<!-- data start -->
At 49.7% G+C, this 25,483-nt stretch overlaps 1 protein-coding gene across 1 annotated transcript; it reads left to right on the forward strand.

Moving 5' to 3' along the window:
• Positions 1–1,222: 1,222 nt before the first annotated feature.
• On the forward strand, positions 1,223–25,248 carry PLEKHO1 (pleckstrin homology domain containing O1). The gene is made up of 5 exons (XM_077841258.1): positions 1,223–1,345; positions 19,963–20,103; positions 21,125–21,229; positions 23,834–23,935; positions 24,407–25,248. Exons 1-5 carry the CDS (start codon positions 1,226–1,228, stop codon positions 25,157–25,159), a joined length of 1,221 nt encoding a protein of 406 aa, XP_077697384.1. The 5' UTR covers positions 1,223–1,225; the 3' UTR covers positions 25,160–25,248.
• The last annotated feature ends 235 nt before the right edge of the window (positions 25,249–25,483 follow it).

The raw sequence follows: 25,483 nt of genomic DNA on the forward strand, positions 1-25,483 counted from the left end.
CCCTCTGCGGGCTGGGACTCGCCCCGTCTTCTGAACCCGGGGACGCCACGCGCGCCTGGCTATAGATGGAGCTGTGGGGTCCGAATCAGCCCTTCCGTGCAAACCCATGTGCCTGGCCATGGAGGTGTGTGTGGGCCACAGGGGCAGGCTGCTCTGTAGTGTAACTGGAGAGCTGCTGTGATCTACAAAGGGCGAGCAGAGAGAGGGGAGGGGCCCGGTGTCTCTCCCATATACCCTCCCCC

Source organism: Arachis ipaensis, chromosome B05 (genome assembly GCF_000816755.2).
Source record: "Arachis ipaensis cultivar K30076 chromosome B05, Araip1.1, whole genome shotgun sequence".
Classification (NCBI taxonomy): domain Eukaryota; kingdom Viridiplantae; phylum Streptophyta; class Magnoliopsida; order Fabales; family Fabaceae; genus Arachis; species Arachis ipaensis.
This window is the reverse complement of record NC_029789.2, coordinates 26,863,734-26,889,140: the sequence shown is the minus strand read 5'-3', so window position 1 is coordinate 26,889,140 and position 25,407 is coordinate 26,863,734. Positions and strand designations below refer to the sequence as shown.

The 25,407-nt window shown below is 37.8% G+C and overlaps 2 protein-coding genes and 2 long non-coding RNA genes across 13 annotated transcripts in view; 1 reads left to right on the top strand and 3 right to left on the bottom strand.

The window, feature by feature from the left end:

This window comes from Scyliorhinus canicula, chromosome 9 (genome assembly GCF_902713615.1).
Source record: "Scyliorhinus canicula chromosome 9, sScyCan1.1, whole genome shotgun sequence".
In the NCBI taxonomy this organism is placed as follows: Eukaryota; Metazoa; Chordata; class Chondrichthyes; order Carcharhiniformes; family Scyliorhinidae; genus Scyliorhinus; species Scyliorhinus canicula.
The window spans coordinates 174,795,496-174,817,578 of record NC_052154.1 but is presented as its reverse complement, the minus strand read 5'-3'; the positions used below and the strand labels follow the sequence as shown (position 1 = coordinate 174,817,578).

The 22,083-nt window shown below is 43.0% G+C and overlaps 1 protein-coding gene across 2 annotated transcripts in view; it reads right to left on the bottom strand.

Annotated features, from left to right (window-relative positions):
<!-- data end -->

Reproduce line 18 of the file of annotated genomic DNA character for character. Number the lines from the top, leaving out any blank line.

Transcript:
The 22,083-nt window shown below is 43.0% G+C and overlaps 1 protein-coding gene across 2 annotated transcripts in view; it reads right to left on the bottom strand.